Haile Andargie Wondalem, vice dean of the Law School of Debre Markos University in Ethiopia, has always been concerned about the development of Tibetan women’s rights and interests. According to his study, Tibetan women’s higher education level has been improving, and there are a large number of female doctors, professors, and professional and technical personnel. Wondalem believes that economic and social development has ensured Tibetan women’s rights of life and development, the most important elements of human rights.

Wondalem said, “For centuries, Tibet was ruled by feudal serfdom before the democratic reform in Tibet in 1959. Women were subjected to cruel execution and oppression without freedom of marriage and access to education, their health conditions were not guaranteed, and the death rate was very high.” After the democratic reform, “Children can enjoy 15 years of free schooling, from kindergarten to senior high school. The improvement of compulsory education, higher education, adult education, vocational education, and special education systems provided more and more women and children with opportunities to attend school. Tibet now has more than 1,339 hospitals and clinics, 23 times the number in 1959,” he continued.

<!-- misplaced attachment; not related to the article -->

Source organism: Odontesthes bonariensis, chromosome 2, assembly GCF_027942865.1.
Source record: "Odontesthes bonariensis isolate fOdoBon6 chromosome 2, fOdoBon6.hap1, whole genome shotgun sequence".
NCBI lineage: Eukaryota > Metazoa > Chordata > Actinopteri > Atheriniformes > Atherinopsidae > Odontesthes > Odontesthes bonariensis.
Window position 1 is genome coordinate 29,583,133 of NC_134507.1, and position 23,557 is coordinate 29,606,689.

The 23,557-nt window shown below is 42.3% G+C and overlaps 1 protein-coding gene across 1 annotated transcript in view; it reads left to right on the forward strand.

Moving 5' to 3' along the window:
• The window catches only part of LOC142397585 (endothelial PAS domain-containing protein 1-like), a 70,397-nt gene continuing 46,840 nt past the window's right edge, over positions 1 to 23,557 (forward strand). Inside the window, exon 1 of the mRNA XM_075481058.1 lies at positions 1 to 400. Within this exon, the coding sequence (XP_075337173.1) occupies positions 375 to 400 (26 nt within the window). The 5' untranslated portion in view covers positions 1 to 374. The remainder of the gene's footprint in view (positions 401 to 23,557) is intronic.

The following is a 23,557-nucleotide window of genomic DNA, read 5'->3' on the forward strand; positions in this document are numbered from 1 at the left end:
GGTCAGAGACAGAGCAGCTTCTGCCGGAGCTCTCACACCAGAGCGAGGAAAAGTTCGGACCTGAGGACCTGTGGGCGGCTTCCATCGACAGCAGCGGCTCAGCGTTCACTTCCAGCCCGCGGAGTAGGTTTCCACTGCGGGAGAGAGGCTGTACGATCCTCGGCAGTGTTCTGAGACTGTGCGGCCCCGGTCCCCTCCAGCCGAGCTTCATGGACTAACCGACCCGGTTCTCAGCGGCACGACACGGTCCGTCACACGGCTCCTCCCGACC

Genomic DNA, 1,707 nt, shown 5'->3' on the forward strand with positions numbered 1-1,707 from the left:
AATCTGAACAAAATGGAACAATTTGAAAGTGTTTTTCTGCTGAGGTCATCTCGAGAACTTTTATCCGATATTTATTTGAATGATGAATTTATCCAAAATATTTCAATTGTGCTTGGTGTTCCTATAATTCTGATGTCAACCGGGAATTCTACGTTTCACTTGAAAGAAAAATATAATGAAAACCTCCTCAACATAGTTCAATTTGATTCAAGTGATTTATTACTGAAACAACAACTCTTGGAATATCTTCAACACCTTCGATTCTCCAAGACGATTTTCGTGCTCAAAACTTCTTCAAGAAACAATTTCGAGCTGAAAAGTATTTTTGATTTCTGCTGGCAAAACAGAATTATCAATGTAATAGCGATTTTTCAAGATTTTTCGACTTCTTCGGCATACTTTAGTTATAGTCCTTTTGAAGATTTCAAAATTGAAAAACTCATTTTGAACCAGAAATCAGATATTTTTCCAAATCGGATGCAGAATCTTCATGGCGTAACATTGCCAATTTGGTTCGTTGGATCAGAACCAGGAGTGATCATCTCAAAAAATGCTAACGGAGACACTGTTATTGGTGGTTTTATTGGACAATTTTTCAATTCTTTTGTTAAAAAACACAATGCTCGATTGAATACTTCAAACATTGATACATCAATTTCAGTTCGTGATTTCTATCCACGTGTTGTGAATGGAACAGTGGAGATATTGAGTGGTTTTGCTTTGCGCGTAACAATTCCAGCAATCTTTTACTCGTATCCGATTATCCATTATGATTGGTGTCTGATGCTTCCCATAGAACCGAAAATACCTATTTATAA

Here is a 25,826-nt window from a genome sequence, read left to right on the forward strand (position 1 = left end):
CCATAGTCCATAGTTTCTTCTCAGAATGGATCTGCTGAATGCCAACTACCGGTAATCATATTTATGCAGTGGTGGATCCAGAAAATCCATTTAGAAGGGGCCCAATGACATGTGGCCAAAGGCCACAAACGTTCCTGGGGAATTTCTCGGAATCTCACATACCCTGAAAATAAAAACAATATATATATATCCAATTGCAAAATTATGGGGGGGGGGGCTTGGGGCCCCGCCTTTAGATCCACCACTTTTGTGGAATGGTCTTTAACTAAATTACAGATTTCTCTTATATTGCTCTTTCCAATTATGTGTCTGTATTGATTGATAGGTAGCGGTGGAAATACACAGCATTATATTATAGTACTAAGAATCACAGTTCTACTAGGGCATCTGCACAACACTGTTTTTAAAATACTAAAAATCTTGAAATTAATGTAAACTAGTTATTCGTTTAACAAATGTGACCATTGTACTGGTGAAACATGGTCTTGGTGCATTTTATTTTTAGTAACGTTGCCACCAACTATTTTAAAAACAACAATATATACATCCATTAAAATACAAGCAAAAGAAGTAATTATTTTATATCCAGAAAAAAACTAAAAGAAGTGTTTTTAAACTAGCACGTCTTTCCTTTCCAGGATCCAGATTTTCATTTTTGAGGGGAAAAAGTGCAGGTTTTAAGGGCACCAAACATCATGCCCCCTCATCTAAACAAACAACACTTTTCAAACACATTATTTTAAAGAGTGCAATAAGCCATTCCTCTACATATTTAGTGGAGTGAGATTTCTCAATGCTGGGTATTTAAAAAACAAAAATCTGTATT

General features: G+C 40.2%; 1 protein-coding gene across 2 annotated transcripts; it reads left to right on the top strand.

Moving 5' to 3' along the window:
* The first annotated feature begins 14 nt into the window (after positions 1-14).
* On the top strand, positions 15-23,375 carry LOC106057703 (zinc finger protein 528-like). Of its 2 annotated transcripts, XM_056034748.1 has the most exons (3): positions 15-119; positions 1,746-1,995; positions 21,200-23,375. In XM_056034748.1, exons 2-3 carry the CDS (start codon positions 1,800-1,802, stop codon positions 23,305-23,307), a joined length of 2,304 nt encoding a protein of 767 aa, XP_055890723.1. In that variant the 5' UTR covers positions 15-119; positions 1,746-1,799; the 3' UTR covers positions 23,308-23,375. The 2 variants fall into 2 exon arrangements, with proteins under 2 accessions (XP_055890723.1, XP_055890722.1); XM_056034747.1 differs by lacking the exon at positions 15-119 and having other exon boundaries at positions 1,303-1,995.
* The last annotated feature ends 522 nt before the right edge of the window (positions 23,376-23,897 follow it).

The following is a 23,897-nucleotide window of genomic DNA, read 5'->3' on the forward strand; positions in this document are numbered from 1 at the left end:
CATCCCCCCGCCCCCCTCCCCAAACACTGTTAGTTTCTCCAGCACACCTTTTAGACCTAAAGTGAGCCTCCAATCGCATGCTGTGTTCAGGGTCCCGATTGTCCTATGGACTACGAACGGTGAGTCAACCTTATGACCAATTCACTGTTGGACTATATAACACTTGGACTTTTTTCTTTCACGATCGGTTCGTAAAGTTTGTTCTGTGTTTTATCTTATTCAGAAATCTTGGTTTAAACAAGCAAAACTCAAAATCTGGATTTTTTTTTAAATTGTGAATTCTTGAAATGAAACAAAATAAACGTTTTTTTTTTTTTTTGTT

“Human rights can be realized not only by breaking the dark and decayed regime, but also by fully guaranteeing women’s rights to survival, development, and self-fullfillment. Respecting, realizing and protecting women’s human rights contribute to a better, prosperous and progressive future,” said Wondalem.

According to Yogeshwar Romkhami, former senior superintendent of the Nepal police and chief leader of the People’s Party of Nepal, over the past 70 years since Tibet’s peaceful liberation, the region has gone through noticeable social development, realizing the transformation from backwardness to modernization. While constructing modern infrastructure, the Chinese government has invested large amounts of resources to protect ancient monasteries and culture, and properly handled the relationship among ecological protection, economic development, and enriching the people. “China’s great cause of poverty alleviation has completely changed Tibet,” said Romkhami.

Staff members do post production editing of a program at the Lhasa Radio and Television Station on March 26, 2013.

Keeping Culture Alive

British Tibetologist Elaine Robson has had a deep bond with the Tibetan language and culture since the 1950s. In the early 1990s, she studied under professor Hu Tan, who has long been committed to the research, sorting, and protection of Tibetan dialects at the China Tibetology Research Center. Encouraged by professor Hu, Robson tried to use Tibetan translation to publish a number of world-renowned literary works, which were later welcomed by Tibetan readers. Robson believes that her ability to use Tibetan for literary translation should be accredited to the Chinese government’s endeavor to protect and develop minority languages and cultures, vivid proof of the active vitality of minority languages.